International Relations theory has tended to overlook the role of Africa and Africans in the international system. Traditionally, the discipline’s most influential theorists have focused instead on relationships between and perspectives of “major powers.” A growing body of work, however, has challenged these more limited efforts to conceptualize African agency in international politics. This scholarship has emphasized the significant space available to, and carved-out by, African states in molding the agendas of international institutions, and the role of African governments and advocacy networks in influencing the trajectory of major international debates around issues such as aid, development, trade, climate change, and migration. The study of African agency in international politics continues to wrestle with two key debates: the meanings of “agency” and “African.” Much of the literature focuses primarily on the role and influence of African states rather than that of African citizens and communities. This focus provides, at best, only a partial and qualified view of the ways in which African agency is secured and exercised at the global level, particularly given the significant structural constraints imposed on Africa by global economic and political inequalities. The extent to which contemporary analysis captures the breadth of African engagement with the international system is also compromised by current state-centric approaches. It is thus necessary to examine a range of approaches adopted by scholars to deepen and nuance the study of African agency in international politics, including work on agenda-setting, mesolevel dynamics and microlevel dynamics.
The human rights of LGBTI persons are being contested across the world—both within states and across regions. Despite decades of incremental change, in many states, LGBTI activists are beginning to rapidly advance their normative agendas, particularly in the context of protection against violence and discrimination. However, consistent backlash and opposition to LGBTI advocacy remains. Notwithstanding decades of silence on LGBTI rights, international institutions are also beginning to rapidly include sexual orientation and gender identity in their work as well. Institutions that consist primarily of independent experts and that focus on narrower human rights issues have been especially active in including sexual orientation and gender identity in their work, either formally or informally. At the same time, largely political institutions have generally lagged behind their counterparts. Scholarship on both sexual orientation and gender identity (SOGI) advocacy and contestation have also lagged behind political and legal developments at international institutions. Although a few works exist, particularly on the UN Human Rights Council, there are numerous other institutions that have been understudied. Further, research on the implementation of international SOGI policies has also been largely absent. SOGI advocacy and contestation continues across nearly every major international institution. Research agendas, either qualitative or quantitative are sorely needed to help better predict and explain the advancement or retreat of SOGI in international institutions and within domestic contexts.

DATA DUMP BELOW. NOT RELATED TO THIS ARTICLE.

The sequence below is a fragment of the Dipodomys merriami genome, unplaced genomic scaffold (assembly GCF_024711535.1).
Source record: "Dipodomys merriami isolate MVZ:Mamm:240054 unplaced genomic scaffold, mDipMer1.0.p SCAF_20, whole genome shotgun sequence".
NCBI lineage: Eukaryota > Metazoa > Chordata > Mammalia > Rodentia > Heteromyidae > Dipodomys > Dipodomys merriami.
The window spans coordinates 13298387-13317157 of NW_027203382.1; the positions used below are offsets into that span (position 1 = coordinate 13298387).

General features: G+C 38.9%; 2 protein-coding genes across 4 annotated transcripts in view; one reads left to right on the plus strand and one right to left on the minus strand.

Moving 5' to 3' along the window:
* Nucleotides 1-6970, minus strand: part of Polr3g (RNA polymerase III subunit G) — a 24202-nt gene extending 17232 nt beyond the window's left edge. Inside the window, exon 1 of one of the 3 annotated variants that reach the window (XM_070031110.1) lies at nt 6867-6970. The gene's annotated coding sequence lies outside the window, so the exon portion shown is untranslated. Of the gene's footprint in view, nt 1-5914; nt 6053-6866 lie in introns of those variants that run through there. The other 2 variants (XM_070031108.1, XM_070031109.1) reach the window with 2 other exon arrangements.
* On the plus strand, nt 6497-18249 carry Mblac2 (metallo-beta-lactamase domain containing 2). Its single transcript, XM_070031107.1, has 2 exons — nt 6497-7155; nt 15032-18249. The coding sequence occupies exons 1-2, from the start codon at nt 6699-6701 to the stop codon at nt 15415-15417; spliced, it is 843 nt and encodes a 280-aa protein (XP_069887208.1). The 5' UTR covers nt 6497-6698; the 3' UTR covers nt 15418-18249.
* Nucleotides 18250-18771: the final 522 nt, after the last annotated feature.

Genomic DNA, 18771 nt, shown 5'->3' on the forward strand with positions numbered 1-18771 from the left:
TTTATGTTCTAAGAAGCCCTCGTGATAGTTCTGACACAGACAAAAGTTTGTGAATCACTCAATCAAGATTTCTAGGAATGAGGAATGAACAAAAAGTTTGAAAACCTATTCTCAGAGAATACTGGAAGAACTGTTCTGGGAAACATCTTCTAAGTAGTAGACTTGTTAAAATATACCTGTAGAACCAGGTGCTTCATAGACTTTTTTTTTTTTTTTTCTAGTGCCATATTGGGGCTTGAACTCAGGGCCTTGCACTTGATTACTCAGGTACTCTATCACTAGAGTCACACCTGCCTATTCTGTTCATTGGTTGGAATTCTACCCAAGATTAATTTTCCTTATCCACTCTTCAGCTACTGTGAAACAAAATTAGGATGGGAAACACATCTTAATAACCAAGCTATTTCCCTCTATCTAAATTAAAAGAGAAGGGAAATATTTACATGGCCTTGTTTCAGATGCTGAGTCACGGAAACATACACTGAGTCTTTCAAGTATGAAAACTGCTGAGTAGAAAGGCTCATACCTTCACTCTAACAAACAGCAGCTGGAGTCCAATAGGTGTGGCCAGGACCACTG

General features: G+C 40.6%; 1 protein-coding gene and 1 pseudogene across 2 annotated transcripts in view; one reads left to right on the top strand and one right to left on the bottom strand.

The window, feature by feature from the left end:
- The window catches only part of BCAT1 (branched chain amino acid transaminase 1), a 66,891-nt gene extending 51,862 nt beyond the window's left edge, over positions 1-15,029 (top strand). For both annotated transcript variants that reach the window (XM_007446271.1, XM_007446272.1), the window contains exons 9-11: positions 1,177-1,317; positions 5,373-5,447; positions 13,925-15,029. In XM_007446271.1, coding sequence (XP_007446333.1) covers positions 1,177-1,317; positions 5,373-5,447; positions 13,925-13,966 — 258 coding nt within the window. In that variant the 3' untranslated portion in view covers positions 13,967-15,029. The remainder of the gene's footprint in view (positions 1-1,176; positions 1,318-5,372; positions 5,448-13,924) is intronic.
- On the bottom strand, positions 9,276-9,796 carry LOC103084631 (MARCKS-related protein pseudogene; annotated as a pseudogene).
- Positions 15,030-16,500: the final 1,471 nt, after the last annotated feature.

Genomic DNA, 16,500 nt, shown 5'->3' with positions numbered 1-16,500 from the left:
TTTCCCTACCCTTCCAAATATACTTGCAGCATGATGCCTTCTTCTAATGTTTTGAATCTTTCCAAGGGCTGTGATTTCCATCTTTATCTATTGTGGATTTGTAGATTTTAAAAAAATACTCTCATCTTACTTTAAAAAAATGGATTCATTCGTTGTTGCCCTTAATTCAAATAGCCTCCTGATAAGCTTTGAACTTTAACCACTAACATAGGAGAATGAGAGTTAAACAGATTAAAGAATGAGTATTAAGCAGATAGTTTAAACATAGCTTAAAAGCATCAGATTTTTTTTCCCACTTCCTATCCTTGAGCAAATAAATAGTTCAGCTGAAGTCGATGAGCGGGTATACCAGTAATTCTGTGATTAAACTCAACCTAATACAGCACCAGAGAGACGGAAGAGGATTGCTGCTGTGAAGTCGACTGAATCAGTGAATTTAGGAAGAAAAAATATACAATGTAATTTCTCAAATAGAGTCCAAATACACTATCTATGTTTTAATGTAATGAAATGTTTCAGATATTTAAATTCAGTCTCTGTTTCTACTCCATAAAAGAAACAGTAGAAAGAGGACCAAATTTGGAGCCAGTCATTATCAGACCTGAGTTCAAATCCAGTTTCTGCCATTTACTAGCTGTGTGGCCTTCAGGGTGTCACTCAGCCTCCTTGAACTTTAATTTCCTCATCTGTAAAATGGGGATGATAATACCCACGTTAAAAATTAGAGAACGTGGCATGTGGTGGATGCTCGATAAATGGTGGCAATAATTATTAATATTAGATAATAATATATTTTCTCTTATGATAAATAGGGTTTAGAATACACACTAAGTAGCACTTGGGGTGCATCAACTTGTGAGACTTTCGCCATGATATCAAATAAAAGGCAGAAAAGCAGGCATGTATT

The United Nations system has been a major global site of political and legal contestation for LGBTQI human rights. However, the lack of consensus has led to major divisions within the UN’s political institutions. The independent human rights institutions that do exist within the UN system have been more progressive in advancing LGBTQI issues.
Christina Kiel and Jamie Campbell
Intergovernmental organizations (IGOs) and international institutions have proliferated since the end of World War II. This development has changed the landscape of international relations not only for states, but also for nongovernmental organizations and social movements. The advocacy of international nongovernmental organizations (INGO) plays a central role in pushing IGOs and their member states toward action. INGOs’ success in doing so depends on a number of factors, opportunity prime among them. Political opportunity structures (the institutional arrangements and resources available for political and social mobilization) determine lesbian, gay, bisexual, and transgender (LGBT) INGO access to power holders and thus their chances of bringing their concerns, and possible solutions to those concerns, to IGOs. The opportunity structures vary significantly from one IGO to the next. For example, the political opportunity structure offered by the European Union (EU) has been favorable to LGBT activism, while the United Nations is much less open to comprehensive inclusion of LGBT and sexual orientation, gender identity, and expression (SOGIE) human rights. As LGBT issues move onto an IGO’s agenda, a symbiotic relationship develops between the IGO and advocacy organizations. The changing opportunity structures influence NGOs’ structure, strategy, and resource mobilization. Coordination between advocacy groups with similar goals becomes easier when many organizations have physical offices at IGOs. For diplomats and bureaucrats working at the IGO or national representative offices, INGOs can be beneficial, too. In particular, advocacy organizations are experts and purveyors of information. However, the interdependence between INGOs and IGOs has the potential of silencing voices that do not neatly fit into the internationalist, liberal rights-based discourse. Besides the political opportunity structures in IGOs, the frames INGOs use to advocate for issues have been found to be essential for campaign success. One tactic that often constitutes successful framing is the grafting of issues to existing norms. In the LGBT context, the frames proposed by activists include human rights, health (specifically HIV-AIDS), and women and gender. International institutions assure that similar issues will be politicized in multiple countries. In order to meaningfully affect domestic populations, the policy needs to translate to the local level through norm diffusion. The mechanisms of diffusion include material inducement (e.g., conditions for membership), learning, and acculturation and socialization.